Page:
Ming Tombs

 

 

 
50 kilometers northwest from Beijing City lies the Ming Tombs - the general name given to the mausoleums of 13 emperors of the Ming Dynasty (1368 - 1644). The layout and arrangement of all thirteen mausoleums are very similar but vary in size as well as in the complexity of their structures.
It was originally built only as Changling, the tomb of Emperor Zhu Di and his empress and concubines. The succeeding twelve emperors had their tombs built around Changling, and a grandeur Mausoleum area of the Ming Dynasty has been formed.
 
 
Only the Changling and Dingling tombs are open to the public. Changling, the chief of the Ming Tombs, is the largest in scale and is completely preserved. The total internal area of the main building is 1956 square meters. There are 32 huge posts, and the largest measures about 14 meters in height.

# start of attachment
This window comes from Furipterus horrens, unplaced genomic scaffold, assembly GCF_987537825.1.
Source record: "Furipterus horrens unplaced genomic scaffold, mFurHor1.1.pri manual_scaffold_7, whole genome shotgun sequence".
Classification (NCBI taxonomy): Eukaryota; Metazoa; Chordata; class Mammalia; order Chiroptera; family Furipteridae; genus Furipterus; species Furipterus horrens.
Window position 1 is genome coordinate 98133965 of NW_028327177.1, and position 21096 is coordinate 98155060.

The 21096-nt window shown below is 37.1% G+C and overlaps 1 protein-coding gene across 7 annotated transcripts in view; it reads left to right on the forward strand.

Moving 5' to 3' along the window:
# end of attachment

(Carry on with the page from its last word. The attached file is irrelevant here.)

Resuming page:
Dingling is under ground and about 27 meters deep. It is the mausoleum of Emperor Zhu Yijun, the thirteenth emperor who occupied the throne the longest during the Ming Dynasty, and his two empresses. The main features are the Stone Bridge, Soul Tower, Baocheng and the Underground Place, which was unearthed between 1956 and 1958. The entire palace is made of stone. The Soul Tower is symbolic of the whole of Dingling and it forms the entrance to the underground chambers.